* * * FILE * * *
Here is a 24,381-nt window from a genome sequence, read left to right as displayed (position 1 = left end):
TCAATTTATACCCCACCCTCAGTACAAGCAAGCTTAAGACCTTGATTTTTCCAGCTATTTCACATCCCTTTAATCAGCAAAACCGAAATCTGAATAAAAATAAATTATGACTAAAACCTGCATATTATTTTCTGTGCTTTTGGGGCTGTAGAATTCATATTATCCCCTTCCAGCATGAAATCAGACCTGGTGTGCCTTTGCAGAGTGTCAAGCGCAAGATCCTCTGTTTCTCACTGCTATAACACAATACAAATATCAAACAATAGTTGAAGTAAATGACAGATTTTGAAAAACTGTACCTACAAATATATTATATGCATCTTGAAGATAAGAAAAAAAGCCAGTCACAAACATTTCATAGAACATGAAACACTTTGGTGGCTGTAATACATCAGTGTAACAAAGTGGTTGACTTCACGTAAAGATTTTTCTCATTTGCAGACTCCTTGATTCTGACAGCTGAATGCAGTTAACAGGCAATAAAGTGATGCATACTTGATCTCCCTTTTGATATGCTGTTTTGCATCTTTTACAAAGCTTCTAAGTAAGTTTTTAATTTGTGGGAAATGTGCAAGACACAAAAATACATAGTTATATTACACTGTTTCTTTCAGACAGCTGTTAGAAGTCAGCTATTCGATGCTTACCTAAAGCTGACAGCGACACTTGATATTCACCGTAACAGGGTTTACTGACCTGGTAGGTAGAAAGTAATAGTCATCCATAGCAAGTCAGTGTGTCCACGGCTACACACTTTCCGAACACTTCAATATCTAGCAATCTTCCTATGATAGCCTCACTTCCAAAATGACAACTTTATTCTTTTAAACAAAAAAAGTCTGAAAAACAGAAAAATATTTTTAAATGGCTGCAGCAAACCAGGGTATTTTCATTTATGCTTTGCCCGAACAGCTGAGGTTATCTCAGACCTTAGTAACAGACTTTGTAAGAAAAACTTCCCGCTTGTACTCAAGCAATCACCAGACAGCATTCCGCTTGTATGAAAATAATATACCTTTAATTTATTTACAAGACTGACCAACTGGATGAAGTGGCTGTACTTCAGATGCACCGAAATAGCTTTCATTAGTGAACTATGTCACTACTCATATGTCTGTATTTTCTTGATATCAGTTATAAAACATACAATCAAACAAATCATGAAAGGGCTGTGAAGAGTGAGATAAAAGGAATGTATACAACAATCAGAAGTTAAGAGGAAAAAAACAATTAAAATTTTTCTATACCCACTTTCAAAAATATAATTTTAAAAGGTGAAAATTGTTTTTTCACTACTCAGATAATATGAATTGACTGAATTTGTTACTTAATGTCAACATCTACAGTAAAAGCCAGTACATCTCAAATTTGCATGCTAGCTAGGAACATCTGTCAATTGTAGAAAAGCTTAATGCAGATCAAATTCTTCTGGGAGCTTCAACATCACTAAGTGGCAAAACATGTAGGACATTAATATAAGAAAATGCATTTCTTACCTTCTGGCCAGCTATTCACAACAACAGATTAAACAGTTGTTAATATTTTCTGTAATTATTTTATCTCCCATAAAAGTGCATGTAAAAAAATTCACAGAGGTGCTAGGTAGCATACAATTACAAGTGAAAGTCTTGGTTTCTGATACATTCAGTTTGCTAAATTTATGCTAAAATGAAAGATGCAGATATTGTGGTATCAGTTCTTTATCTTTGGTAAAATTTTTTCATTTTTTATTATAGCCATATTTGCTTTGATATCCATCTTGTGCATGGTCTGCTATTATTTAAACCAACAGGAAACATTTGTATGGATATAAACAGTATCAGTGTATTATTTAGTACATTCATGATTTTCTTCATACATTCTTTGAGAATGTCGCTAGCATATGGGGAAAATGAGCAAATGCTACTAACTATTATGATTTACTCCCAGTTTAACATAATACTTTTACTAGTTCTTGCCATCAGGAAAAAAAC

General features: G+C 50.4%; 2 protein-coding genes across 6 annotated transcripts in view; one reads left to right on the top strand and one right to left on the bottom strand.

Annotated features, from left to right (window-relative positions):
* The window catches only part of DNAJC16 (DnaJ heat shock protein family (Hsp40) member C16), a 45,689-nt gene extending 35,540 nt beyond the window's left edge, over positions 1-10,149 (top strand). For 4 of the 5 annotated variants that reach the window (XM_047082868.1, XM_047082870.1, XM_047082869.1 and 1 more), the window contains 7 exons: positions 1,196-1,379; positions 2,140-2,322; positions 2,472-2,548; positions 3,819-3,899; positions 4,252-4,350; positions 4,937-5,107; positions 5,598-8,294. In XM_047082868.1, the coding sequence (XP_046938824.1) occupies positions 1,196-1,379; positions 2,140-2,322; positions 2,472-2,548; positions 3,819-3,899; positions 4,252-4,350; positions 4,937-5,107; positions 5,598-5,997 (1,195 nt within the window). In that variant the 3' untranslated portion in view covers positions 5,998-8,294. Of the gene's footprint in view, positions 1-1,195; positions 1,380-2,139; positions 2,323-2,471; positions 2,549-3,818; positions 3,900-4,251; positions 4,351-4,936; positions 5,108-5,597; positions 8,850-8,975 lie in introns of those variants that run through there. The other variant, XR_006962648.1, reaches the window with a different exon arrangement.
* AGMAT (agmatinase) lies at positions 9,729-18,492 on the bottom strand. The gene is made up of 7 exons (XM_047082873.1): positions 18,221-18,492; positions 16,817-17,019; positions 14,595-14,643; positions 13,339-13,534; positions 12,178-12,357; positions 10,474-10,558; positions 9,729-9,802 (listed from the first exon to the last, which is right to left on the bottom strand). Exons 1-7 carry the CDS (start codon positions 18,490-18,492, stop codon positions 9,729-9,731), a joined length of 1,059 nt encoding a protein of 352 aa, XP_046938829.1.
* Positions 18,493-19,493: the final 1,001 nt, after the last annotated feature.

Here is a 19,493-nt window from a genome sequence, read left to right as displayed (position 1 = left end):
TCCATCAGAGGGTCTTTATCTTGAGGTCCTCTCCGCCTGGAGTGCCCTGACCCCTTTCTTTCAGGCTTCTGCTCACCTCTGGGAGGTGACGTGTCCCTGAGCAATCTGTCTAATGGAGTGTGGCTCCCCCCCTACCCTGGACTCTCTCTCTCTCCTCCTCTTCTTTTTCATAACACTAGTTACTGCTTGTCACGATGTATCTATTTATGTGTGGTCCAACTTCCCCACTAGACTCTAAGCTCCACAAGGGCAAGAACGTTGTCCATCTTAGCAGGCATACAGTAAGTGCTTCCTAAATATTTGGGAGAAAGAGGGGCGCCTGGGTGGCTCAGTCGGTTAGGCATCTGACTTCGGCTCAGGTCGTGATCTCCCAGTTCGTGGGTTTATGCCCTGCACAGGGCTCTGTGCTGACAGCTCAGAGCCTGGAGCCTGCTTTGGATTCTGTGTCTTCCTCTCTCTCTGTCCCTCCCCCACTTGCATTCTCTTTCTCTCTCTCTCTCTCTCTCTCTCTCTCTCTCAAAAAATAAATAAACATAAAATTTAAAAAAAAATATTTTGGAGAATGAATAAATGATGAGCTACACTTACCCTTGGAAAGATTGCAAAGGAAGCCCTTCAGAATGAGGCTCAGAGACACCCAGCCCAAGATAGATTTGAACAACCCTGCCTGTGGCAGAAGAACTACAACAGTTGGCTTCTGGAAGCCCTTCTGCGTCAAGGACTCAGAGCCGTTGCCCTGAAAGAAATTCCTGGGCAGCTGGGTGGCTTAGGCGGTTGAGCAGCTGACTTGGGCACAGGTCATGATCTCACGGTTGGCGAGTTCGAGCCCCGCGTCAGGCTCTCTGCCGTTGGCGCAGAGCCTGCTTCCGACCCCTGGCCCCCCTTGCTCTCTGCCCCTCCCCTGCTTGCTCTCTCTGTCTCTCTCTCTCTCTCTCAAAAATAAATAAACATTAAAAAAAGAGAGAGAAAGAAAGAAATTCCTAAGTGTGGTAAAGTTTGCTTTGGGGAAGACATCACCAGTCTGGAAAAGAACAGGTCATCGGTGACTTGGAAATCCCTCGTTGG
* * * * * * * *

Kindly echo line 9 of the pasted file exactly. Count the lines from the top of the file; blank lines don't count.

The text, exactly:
TCCATCAGAGGGTCTTTATCTTGAGGTCCTCTCCGCCTGGAGTGCCCTGACCCCTTTCTTTCAGGCTTCTGCTCACCTCTGGGAGGTGACGTGTCCCTGAGCAATCTGTCTAATGGAGTGTGGCTCCCCCCCTACCCTGGACTCTCTCTCTCTCCTCCTCTTCTTTTTCATAACACTAGTTACTGCTTGTCACGATGTATCTATTTATGTGTGGTCCAACTTCCCCACTAGACTCTAAGCTCCACAAGGGCAAGAACGTTGTCCATCTTAGCAGGCATACAGTAAGTGCTTCCTAAATATTTGGGAGAAAGAGGGGCGCCTGGGTGGCTCAGTCGGTTAGGCATCTGACTTCGGCTCAGGTCGTGATCTCCCAGTTCGTGGGTTTATGCCCTGCACAGGGCTCTGTGCTGACAGCTCAGAGCCTGGAGCCTGCTTTGGATTCTGTGTCTTCCTCTCTCTCTGTCCCTCCCCCACTTGCATTCTCTTTCTCTCTCTCTCTCTCTCTCTCTCTCTCTCTCAAAAAATAAATAAACATAAAATTTAAAAAAAAATATTTTGGAGAATGAATAAATGATGAGCTACACTTACCCTTGGAAAGATTGCAAAGGAAGCCCTTCAGAATGAGGCTCAGAGACACCCAGCCCAAGATAGATTTGAACAACCCTGCCTGTGGCAGAAGAACTACAACAGTTGGCTTCTGGAAGCCCTTCTGCGTCAAGGACTCAGAGCCGTTGCCCTGAAAGAAATTCCTGGGCAGCTGGGTGGCTTAGGCGGTTGAGCAGCTGACTTGGGCACAGGTCATGATCTCACGGTTGGCGAGTTCGAGCCCCGCGTCAGGCTCTCTGCCGTTGGCGCAGAGCCTGCTTCCGACCCCTGGCCCCCCTTGCTCTCTGCCCCTCCCCTGCTTGCTCTCTCTGTCTCTCTCTCTCTCTCTCAAAAATAAATAAACATTAAAAAAAGAGAGAGAAAGAAAGAAATTCCTAAGTGTGGTAAAGTTTGCTTTGGGGAAGACATCACCAGTCTGGAAAAGAACAGGTCATCGGTGACTTGGAAATCCCTCGTTGG